Salient Provisions of Census Act 1948

Earliest reference to Census in India comes from Kautilya’s Arthashashtra. In Mughal period, writings of Abul Fazal in Ain-e-Akbari also give reference to the census.

First Census

  • During British Era, first census was conducted non-synchronously in 1965, the efforts culminated in 1872 and thus, the 1872 Census is called first Census of India. First synchronous census was carried out in 1881. Since then, Census in India is carried out every 10 years. Census 2011 was the latest and fifteenth Census in this continuous series from 1872. It was seventh since Independence.
  • Indian population census organisation is considered as the largest administrative network in the world.

Census Act Provisions

In India, the population census is a Union subject (Article 246) and is listed at serial number 69 of the seventh schedule of the constitution. The Census Act 1948 forms the legal basis for conduct  of census in independent India. Although the Census Act is an instrument of Central legislation, in the scheme of its execution,  state  hierarchy is setup at all levels by State Governments for the purpose of carrying out census.

  • Census Act 1948 gives necessary authority to the Census Organization to access to households and canvass the prescribed questionnaires and to expect the people to answer truthfully. This act empowers Central Government to notify the date for the census and to appoint a Census Commissioner and Superintendents of Census Operations in States.
  • The Act enjoins upon every citizen to assist in the taking of census. The law makes it obligatory on the part of every citizen to answer the census question truthfully.
  • The Act provides penalties for giving false answer or not giving answers at all to the census questionnaire.
  • The law calls upon the census officers to discharge their duties faithfully and warns them against putting any question to a person which is not covered by the questionnaire and they are required to record the answers as given by the person enumerated.
  • One of the most important provision of the Census Act 1948 is that it makes provisions for the maintenance of secrecy of the information collected at the census of each individual.
  • The Act requires strict secrecy to be maintained about the individual’s record which should not be used for any purpose against the individual except for an offence in connection with the census itself.
  • The census records are not open to inspection and also not admissible in evidence. The answers ascertained at the census can be used only for statistical purposes in which the individual data get submerged.
  • Services of teachers can be used for works of national importance like Census, disaster relief, elections etc. (as per RTE section 27)
  • Section 27 of the Right to Education makes it obligatory for the teachers to be deployed in Census, disaster relief duties etc.
  • Census Records Can NOT be used as evidence in any civil proceeding or criminal proceeding other than a prosecution under the Census act itself.

Operational Unit of enumeration is Household on individual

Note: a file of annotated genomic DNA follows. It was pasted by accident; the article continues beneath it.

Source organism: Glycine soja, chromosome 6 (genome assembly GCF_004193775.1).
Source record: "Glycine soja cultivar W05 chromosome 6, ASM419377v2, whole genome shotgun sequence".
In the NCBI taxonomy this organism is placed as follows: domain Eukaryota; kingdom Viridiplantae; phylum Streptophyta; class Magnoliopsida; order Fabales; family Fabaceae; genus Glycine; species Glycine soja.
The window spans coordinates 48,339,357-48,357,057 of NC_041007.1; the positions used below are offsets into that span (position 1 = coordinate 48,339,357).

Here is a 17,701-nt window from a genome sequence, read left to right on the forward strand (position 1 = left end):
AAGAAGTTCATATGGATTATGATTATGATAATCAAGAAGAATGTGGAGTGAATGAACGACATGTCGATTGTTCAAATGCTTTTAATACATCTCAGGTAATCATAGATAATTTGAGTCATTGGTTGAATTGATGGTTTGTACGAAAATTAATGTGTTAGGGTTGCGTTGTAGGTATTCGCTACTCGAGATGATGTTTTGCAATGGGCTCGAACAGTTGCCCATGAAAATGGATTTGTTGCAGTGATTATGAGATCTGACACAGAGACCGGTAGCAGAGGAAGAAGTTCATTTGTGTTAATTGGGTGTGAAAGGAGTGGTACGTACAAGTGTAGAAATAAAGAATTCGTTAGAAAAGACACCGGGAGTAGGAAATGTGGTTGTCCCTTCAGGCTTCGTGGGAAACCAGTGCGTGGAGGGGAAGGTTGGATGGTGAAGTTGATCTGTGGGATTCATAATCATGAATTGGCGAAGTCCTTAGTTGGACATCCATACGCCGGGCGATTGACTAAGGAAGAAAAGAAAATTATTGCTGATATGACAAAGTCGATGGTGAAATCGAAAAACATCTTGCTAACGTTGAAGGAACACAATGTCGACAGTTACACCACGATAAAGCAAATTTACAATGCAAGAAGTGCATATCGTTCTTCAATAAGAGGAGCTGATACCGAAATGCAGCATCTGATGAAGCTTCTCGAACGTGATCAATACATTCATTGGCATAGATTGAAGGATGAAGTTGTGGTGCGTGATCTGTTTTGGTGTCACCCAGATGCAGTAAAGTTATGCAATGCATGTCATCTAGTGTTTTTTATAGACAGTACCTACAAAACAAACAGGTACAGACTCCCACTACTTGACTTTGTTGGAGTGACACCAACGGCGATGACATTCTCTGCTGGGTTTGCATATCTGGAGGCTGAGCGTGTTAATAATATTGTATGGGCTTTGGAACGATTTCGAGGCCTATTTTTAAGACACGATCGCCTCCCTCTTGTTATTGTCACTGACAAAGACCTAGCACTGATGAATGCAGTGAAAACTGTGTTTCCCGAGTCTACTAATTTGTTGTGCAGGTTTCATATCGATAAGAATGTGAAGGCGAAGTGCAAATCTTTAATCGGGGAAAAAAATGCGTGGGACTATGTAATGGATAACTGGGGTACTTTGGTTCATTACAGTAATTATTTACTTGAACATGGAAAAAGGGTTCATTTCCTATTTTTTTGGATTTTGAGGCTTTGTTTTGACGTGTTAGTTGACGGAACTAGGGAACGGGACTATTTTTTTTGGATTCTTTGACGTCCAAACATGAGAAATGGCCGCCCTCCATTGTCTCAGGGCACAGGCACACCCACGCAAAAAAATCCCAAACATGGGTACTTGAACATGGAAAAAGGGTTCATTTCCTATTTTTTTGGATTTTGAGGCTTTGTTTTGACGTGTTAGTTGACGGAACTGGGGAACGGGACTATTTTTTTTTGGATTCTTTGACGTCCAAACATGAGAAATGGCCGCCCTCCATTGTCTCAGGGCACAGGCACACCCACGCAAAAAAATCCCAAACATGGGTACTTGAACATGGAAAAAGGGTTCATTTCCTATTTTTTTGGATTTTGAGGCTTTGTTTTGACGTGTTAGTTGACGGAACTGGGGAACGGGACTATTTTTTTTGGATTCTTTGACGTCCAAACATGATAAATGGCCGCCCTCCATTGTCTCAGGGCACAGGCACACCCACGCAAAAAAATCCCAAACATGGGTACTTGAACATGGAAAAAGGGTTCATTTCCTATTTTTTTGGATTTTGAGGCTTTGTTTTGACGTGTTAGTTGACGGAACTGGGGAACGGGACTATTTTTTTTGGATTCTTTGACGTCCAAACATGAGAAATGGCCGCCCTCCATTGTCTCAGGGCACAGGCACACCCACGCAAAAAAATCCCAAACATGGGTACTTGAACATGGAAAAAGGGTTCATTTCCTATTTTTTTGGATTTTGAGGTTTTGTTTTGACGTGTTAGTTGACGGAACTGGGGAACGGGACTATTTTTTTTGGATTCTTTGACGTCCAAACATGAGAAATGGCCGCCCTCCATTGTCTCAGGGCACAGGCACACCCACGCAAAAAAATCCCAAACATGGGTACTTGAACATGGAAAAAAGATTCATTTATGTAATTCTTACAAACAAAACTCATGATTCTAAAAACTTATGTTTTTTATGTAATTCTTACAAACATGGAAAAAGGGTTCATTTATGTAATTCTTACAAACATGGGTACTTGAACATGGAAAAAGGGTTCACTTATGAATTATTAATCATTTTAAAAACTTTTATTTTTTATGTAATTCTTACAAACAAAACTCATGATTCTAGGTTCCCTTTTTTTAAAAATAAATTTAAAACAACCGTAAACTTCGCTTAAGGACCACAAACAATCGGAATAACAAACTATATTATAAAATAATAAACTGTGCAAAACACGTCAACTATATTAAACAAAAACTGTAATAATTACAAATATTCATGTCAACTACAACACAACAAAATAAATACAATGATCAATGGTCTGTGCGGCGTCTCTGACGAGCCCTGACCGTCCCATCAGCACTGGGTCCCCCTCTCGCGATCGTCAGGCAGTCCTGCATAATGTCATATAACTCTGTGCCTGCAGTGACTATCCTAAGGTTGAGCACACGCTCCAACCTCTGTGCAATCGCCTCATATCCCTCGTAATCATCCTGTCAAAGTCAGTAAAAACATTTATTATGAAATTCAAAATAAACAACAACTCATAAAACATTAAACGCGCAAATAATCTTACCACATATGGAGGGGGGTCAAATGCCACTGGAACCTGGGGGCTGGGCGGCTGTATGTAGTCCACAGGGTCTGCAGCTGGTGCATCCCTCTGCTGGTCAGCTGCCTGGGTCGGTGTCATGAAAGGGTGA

• The Census aims at enumerating every individual. But the operational unit is not the Individual but the household. A household is generally understood as a group of persons commonly living together and partaking of food from the same kitchen. There may be one or more than one households sharing one house. The census officers are trained and mandated to clearly locate every house and household(s) therein.
  • For the census purpose, the country is divided into states and sub-divided into districts and further sub-divided into sub-districts, sub-divisions, taluks etc. The smallest unit of administration will ultimately be a village or a town.

Census Organization

  • Census Organisation under the Union Home Ministry has been functioning on permanent footing ever since 1961 and provides a vital continuity to conceive, plan and implement the programme of census taking in country. The Organisation headed by the Registrar General and Census Commissioner, India has field offices in thirty three States and Union territories. These are permanent Directorates headed by the Directors of Census Operations, who are mainly responsible for the conduct of census in their respective jurisdiction.
  • The states appoint State Co-ordinators for furthering co-ordination between the Directorate, Government of India and the State Government. Deputy Commissioners under the guidance of Divisional Commissioners function as Divisional Census Officers at the Division level in states. District Collectors as Principal Census Officers are responsible for the census work in their respective districts.

Objective of conducting a Census

  • India is a welfare State. Since independence, Five Year Plans, Annual Plans and various welfare schemes have been launched for the benefit of the common man. All these require information at the grass root level. This information is provided by the Census. Census is the basis of how the number of seats in Parliamentary/Assembly Constituencies, Panchayats and other local bodies are determined. Similarly, Census helps on how the boundaries of such constituencies are demarcated. Census provides information on a large number of areas.
  • House listing and Housing Census has immense utility as it provides comprehensive data on the conditions of human settlements, housing deficit and consequently a wide range of data on amenities and assets available to the households, information much needed by various departments of the Union and State Governments and other non Governmental agencies for development and planning at the local level as well as the State level. This would also provide the base for Population Enumeration.

Leave a Reply

Your email address will not be published. Required fields are marked *